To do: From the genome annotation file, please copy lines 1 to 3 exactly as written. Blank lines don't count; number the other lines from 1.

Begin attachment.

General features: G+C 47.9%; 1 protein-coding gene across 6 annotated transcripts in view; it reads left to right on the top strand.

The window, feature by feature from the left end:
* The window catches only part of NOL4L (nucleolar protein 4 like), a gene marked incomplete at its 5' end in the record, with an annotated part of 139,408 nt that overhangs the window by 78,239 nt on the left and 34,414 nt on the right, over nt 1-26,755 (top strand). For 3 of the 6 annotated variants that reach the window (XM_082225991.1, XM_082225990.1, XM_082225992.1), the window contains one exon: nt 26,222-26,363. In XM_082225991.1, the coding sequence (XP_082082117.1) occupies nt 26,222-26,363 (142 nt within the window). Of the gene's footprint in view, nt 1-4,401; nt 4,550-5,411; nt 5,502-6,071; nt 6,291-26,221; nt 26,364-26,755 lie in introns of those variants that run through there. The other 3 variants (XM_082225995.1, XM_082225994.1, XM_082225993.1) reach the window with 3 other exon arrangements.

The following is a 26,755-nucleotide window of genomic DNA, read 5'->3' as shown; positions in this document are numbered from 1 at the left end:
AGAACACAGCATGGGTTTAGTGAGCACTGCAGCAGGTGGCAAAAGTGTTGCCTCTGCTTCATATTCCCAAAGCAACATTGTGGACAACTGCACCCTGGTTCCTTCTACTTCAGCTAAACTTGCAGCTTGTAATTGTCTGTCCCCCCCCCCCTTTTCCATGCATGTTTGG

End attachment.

General features: G+C 47.9%; 1 protein-coding gene across 6 annotated transcripts in view; it reads left to right on the top strand.

The window, feature by feature from the left end:
* The window catches only part of NOL4L (nucleolar protein 4 like), a gene marked incomplete at its 5' end in the record, with an annotated part of 139,408 nt that overhangs the window by 78,239 nt on the left and 34,414 nt on the right, over nt 1-26,755 (top strand). For 3 of the 6 annotated variants that reach the window (XM_082225991.1, XM_082225990.1, XM_082225992.1), the window contains one exon: nt 26,222-26,363. In XM_082225991.1, the coding sequence (XP_082082117.1) occupies nt 26,222-26,363 (142 nt within the window). Of the gene's footprint in view, nt 1-4,401; nt 4,550-5,411; nt 5,502-6,071; nt 6,291-26,221; nt 26,364-26,755 lie in introns of those variants that run through there. The other 3 variants (XM_082225995.1, XM_082225994.1, XM_082225993.1) reach the window with 3 other exon arrangements.